Below, CWI reporters provide a selection of 2018 International Women’s Day protests and events from across the globe.
International Women’s Day marked the 100th anniversary of women’s right to vote and galvanized activists throughout the country, generating discussions about the economic and political restrictions on women’s rights: Germany’s wage discrimination based on gender is the highest in Europe, with the gap being 21%.
In the legal sphere, a case against Dr. Kristina Hänel caused an uproar, who listed abortion as one of her medical services on her website because this allegedly violates the law against advertisement for abortions. Right-wing parties, like the AfD (Alternative für Deutschland), want to amplify these sexist policies by trying to rescind women’s rights and promote traditional gender roles. At the same time, they are spewing racist tropes by blaming refugees and recent migrants for violence against women.
These issues, among others, were put forth during the countrywide International Women’s Day demonstrations on March 8th. Eight thousand people took to the streets of Berlin, largely supported by different trade unions and the Left Party which held a large contingent during protests. Around 2,000 joined the demonstration on March 10th in Düsseldorf. SAV members mobilized for these demonstrations and held rallies in many cities.
In Hamburg and Berlin, SAV supported health workers who brought their struggle for more hospital staff to the forefront. In both cities, workers are collecting signatures in support for a referendum on hospitals.
In Athens and Thessaloniki, hundreds of people took part in demonstrations on International Women’s Day. Members of ‘Combative and free’, the feminist group established by Xekinima (the Greek section of CWI), distributed thousands of leaflets against sexist violence and the women’s right to self-defense, as the Greek judicial system usually convicts women who fight back against the men who abuse them. The international women’s day demonstrations grow bigger every year.
The days before March 8th, Combative and free organized open meetings in Athens and Thessaloniki, in which around 50 and 60 people took part. At those meetings, that mostly attracted young women, we discussed about the need to organize and fight against work inequality, sexism and violence.
In Athens, Combative and free have also organized the first of a series of lessons on women’s self-defence. The first lesson was very successful, filling the young women who took part with enthusiasm!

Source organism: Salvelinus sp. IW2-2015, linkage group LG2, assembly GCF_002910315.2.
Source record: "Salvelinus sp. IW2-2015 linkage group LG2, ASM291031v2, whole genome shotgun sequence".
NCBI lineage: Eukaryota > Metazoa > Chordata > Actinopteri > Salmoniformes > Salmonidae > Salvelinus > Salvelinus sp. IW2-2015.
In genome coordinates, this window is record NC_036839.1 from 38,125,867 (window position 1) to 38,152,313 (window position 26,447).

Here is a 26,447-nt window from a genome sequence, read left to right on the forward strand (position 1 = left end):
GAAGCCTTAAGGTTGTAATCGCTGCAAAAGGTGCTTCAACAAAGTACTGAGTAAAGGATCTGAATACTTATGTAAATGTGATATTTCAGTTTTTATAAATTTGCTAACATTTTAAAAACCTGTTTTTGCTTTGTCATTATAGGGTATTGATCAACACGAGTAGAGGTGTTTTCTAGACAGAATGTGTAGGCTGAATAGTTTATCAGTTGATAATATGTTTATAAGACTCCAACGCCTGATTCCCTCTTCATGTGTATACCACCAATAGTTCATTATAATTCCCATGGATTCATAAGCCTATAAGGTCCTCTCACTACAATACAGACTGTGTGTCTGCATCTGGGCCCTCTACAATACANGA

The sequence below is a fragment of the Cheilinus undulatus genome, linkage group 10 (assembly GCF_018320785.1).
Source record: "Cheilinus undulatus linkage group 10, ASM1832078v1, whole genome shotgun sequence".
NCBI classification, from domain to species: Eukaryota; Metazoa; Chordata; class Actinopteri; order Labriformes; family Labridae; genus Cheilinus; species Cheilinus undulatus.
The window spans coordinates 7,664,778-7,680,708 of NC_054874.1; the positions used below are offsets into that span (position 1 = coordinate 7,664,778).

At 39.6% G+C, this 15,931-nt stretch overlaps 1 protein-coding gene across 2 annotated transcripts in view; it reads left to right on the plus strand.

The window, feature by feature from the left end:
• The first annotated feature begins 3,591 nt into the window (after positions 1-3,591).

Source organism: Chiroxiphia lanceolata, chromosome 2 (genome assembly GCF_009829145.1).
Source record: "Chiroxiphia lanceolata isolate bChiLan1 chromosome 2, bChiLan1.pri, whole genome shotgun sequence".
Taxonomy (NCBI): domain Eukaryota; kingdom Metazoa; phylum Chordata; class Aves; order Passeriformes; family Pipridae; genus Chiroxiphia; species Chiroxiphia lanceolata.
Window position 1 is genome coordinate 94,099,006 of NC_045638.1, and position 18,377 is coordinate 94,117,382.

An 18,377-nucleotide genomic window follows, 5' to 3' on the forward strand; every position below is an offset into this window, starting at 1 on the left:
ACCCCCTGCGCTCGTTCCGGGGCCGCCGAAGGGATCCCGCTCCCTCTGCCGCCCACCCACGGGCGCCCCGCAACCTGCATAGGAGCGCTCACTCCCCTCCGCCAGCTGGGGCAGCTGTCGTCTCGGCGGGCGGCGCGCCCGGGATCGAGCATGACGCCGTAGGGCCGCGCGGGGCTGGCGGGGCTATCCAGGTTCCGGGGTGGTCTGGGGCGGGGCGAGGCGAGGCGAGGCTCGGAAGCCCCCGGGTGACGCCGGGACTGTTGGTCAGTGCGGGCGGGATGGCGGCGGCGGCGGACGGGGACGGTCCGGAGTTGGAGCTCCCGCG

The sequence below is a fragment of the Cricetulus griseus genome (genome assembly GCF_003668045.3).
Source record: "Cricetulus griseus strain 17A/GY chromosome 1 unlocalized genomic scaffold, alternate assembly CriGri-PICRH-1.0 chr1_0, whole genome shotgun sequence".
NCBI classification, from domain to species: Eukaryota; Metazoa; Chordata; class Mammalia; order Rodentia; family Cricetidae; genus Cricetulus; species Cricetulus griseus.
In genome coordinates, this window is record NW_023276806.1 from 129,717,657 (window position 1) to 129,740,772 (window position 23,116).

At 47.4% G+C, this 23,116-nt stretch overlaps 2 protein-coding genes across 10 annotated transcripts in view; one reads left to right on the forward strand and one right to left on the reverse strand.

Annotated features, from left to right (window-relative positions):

Hundreds of thousands of women and men participated in a general strike called by the feminist movement, “Non Una di Meno”, which was set up in 2016 and inspired by the Argentinian “Ni Una Menos” movement, started in 2015, against violence against women.
This movement which spread on a national scale was built from below by local and national assemblies, in which many left organizations and feminist associations are involved. The general strike was supported by workers’ unions, such as Unione Sindacale di Base, Cobas and CUB trasporti.
The main streets of cities like Rome, Milan, Naples, Turin, Bologna, Genoa, Florence and Palermo were filled by female and male workers and students protesting against huge discrimination against women which still exists in Italy, for equal pay, equal access to work, equal opportunities and rights, total access to abortion and to a public national health care system, against sexism, domestic violence and violence against women in general. The demonstrations saw the participation of the new left movement, Potere al Popolo (Power to the People), which support the Non Una di Meno movement and the fight against sexism and gender violence and inequalities.
Even though Italy is the seventh richest capitalist country in world, in terms of GDP, essential rights, such as access to work, salary equality, efficient public services are not guaranteed for the majority of the population, especially for women. Women earn 10.9 % less the men and only 48.5 % of women are workers (moreover a lot of them are part-time workers). Female workers are exploited as workers and as women, they face every day the violence of a capitalist state that doesn’t permit them to be economically independent. Economic and material independence is essential to allow women to live in dignity and to fight against domestic violence. In Italy, every year more than one hundred women are killed by a man, most of the time a member of the family. Seven million women have experienced physical or psychological violence at least once in their lives.